Mxit is a massive mobile social network that was started in South Africa a couple years ago. Today, Safaricom announced a partnership with them, using their marketing muscle (7 pages of ads in today’s newspaper) to import Mxit into Kenya.
[For the time being, we’ll ignore the complete ripoff of Twitter in their marketing...]
Mxit is a free instant messaging platform that uses the data network, thereby making it cheaper per message than sending an SMS. They claim 19 million users, most a younger demographic, who spend time chatting with friends or in chat rooms. MXit also supports gateways to other instant messaging platforms such as MSN Messenger, ICQ and Google Talk.
Local apps and entrepreneurs react
This should be a slap in the face to Kenyan programmers and tech business entrepreneurs. The model to build the same type of mobile social network has been openly working and available to do for at least three years.
To be fair, Mbugua and the Symbiotic team tried to create something like this a year ago, called Sembuse. Both he and Idd Salim aren’t very happy about this latest move, claiming that Kenyan entrepreneurs can’t get the same access or opportunities as their South African counterparts.
“The issue is not that they have a partnership with Mxit but that from personal experience, local developers and companies suffer greatly in their quest to have such partnerships.”
“Most likely, the marketing retards at Safcom were convinced to believe that Mxit will increase data ARPU for Safcom. Mxit is meant to be a replacement to SMS. … So Instead of sending an SMS, you will use Mxit. Safaricom will lose KSHS 3.5 per SMS, but gain KSHS 0.003 per data exchange over Mxit. Talk of Safaricon Conned! Pwagu amepata pwaguzi.”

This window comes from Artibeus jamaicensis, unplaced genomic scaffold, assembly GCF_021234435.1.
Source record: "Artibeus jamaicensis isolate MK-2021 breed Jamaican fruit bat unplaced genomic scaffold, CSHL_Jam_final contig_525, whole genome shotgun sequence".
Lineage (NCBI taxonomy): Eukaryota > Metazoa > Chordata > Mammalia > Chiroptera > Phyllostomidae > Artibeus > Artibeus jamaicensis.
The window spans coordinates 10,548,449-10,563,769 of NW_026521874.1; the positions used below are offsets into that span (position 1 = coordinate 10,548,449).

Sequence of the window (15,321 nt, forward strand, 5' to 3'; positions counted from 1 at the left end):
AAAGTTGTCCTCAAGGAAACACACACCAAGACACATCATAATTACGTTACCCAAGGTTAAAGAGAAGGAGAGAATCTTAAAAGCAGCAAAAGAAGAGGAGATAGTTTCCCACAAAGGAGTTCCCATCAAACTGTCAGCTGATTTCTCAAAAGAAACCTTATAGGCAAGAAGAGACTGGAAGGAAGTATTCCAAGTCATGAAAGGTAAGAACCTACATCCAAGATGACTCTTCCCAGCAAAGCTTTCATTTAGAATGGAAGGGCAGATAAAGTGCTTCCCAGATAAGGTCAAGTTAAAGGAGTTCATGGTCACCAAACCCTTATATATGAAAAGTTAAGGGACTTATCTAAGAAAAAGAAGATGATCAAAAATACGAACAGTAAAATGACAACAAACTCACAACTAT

The issue with Safaricom
On one side, the Sembuse team have a point. Safaricom has been promising to open up their API and platform for real extension. This has never been fulfilled. They have promised to (honestly) engage with the local programming community, and this hasn’t happened either. They were publicly called out on all of these facts and more at the Mobile Web East Africa conference this year.
In many ways Safaricom walks arrogantly through the Kenyan market, lying, stealing and cheating their way to even larger profits. However, they also push the edges. While others are happy to sit back and make their current margins, Safaricom takes risks and eats their lunch. Innovation, whether it’s home built, bought or stolen still has the same effect.
For whatever reason (marketing, value add, etc), Sembuse didn’t catch on – it hasn’t reached critical mass. Numbers of users, rather than technology ability even when it’s better, are the things that larger companies are looking for in this type of play. If you don’t have half a million users, you aren’t even in the game.
Though I’m no Safaricom apologist, I can’t fault them for making a decision to go with a tested product from an established business. Yes, SMS is currently a cash cow, especially here in Kenya. However, everyone can see the writing on the wall: data is the future, and controlling the channel is more important than anything else.
As David Kiania from the Skunkworks list noted, “Rule No. 4 in business: Cannibalize your revenue and business model before your competition does it for you.”
I’m more disappointed that no Kenyan company has been able to make a go at this by themselves, just like Mxit did years ago. You don’t need Safaricom or any other mobile app provider to be successful in this space, Mxit if anything, has proven that.
Like I said 2 years ago, this is a sure win if you can pull it off correctly. The technology to do this is not new, as Idd Salim points out as well, neither is the model – so you know that the strategy here is on marketing and communications to show the value add to potential customers.
More than anything else, Kenyan entrepreneurs should be upset with themselves for missing a sure opportunity, not upset with Safaricom for making a good business decision.